Legitimization of spending on projects based on quantitative outcomes

Procedures help decision-making in the civic world: i.e., they help balance the interests of different stakeholders


Disrupting current world views (which can occur as a result of aesthetic experience or the representation of underrepresented identities)

Projects represent the shared musical traditions of participants and audiences

  • Enhancement of the self-esteem of participants leads to a better image

  • The image of a neighbourhood is influenced positively by a project

Successful project enhances liveability and hence economic value of real estate and/or enhances employability of participants by raising their skill-levels8


  • Break-even of a project.

  • Participating musicians are paid for their work8

Participants and/or community music practitioners are paid according to their skills in executing projects

The image of a neighbourhood is influenced positively by a project leading to higher real estate values


Recognition by peers7

Recognition for vernacular or ethnic musical traditions


Craftsmanship and intimacy of rehearsal space allow for quality of music

(p. 353)

However, positive outcomes of community music projects may not be easy to achieve. For instance, the musical language may be too difficult for audience members to understand or the musical skills needed to participate in the project may limit accessibility. As a result, community music projects can be exclusionary rather than inclusionary in nature, which represents a civic critique to the inspirationist perspective. On the other hand, community music practitioners may feel that the cultural competence of their participants or target audiences limits their creative use of musical languages. Furthermore, it should be noted that usually in the civic world outcomes of community music projects are presented in positive terms. However, projects can easily produce negative effects—for instance, when participants alienate themselves from their initial social surroundings by engaging with the project. When their family and friends start treating them differently because they think it is ‘funny’ or ‘unsuited’ that they participate in a musical project, this might lead a person to experience a loss of social capital rather than gaining it. Furthermore, if positive outcomes cannot be built upon, things might turn sour—for example, when young participants in a music project develop the desire to train themselves further musically but advanced training is not available to them, either because it is too expensive or there are no courses available for their specific needs. Here domestic and market values limit the possibilities for positive outcomes (cf. Belfiore & Bennett, 2008; Matarasso, 1997). Long Distance Call certainly is an example here again; although the project might have helped to decrease the tensions in Nicosia, this has not been built upon in political terms.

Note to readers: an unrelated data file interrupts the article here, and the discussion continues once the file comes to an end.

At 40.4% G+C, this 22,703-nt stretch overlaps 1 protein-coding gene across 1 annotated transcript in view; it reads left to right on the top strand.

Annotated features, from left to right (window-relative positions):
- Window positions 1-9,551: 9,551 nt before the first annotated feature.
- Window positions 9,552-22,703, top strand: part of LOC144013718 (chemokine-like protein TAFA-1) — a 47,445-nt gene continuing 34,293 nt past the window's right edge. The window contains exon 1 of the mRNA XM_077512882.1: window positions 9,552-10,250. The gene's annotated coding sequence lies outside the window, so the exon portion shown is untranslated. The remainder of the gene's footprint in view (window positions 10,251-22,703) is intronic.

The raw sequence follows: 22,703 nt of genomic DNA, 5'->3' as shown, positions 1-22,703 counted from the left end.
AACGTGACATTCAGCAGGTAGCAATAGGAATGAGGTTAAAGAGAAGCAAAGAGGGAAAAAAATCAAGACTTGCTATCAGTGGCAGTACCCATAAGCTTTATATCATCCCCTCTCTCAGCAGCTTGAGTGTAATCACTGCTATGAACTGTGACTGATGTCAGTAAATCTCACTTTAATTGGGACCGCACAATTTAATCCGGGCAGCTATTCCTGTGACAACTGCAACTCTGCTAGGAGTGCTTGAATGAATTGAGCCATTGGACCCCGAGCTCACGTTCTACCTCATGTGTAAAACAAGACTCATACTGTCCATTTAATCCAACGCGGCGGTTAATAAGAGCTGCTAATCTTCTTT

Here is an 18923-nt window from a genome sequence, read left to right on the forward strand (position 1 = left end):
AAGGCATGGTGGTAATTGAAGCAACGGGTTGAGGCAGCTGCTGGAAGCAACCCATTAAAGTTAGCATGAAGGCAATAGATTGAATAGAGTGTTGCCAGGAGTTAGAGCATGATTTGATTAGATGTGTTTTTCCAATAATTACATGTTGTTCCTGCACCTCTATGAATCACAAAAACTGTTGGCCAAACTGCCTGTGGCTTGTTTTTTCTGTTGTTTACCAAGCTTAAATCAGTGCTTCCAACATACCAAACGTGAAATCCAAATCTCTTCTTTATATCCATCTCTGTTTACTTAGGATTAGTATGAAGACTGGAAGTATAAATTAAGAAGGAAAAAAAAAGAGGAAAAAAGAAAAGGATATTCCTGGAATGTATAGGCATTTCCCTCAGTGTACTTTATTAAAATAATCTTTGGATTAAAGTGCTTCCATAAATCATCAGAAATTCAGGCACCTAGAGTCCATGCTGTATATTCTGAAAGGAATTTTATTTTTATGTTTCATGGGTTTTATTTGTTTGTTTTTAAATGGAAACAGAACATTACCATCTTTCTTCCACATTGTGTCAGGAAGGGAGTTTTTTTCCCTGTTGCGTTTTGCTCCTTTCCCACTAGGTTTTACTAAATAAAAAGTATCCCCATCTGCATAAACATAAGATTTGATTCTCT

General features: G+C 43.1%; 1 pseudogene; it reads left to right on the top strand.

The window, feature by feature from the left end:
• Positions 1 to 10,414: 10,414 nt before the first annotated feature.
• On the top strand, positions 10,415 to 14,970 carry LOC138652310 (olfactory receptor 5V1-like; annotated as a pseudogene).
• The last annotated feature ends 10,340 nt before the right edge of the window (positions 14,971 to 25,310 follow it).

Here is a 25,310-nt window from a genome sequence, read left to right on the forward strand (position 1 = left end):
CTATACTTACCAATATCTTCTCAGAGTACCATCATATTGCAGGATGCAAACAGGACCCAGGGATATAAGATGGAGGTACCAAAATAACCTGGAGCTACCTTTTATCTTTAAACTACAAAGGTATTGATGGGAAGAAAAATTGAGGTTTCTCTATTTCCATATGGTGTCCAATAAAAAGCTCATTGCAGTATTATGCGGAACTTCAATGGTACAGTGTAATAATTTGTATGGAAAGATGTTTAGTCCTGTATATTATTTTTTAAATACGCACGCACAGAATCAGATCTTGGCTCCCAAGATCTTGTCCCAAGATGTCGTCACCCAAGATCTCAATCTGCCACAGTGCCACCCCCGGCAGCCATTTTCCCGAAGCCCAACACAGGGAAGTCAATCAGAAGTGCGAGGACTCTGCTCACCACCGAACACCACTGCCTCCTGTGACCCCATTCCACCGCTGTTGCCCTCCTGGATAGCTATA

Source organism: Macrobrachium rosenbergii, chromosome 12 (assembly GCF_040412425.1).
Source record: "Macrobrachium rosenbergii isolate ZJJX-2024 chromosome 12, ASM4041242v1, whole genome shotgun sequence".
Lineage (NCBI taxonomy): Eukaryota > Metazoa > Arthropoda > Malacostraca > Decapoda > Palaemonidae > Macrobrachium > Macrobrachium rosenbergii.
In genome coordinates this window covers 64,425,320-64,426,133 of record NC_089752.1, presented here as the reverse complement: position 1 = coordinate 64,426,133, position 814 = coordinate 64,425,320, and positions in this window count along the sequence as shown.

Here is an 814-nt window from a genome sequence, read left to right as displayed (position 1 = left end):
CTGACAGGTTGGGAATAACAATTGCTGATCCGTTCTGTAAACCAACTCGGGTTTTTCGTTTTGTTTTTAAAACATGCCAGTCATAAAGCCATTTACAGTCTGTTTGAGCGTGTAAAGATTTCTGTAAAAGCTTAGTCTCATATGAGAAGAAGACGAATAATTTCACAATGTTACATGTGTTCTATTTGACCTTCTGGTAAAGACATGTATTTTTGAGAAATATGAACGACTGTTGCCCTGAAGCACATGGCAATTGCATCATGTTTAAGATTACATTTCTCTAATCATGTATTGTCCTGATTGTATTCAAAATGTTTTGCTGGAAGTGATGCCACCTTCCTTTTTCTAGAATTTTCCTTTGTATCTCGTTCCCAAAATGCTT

Regimes, community musicians, and cultural policy officers

Next we will discuss the critiques and compromises in more detail by describing how the two parties most associated with the inspirationist and civic value regimes experience community music practices: the community music practitioner and civil servants.

The regimes and the community music practitioner

Boltanski and Thévenot’s regimes all represent meaningful value orientations for community musicians. The inspirational regime for many community music practitioners functions as their ‘home base’ in the sense that music is defined as art—probably as Art. Many of them have undergone long-lasting musical socialization processes through lifelong and life-wide learning (cf. Smilde, 2009) which are imbued with values connected to the definition of music as first and foremost an Artistic phenomenon. This, (p. 354) in Reckwitzian terms, ‘hegemonic discourse’ of music as art serves as a strong ideology, but also as an inspiration; it is for good reasons that in many descriptions of the work of community practitioners the importance of the artistic urge is stressed (see Renshaw, 2010).

But community music practitioners are not mono-dimensional beings. They combine, by necessity, aspects of value systems of other regimes in their personal practices. One might say that the stress on craftsmanship and on the privacy of the rehearsal space, important values for many musicians, are tied to the domestic regime. Equally important is the regime of fame for community music practitioners. Fame might promote the artistic recognition of musicians, but it might also help the social aims of a project. For example, when a project aims to enhance the regeneration of a derelict city district, this might be helped by the attention the district attracts as a result of the project, which might attract new inhabitants to consider living there. However, early exposure might harm both social and musical outcomes.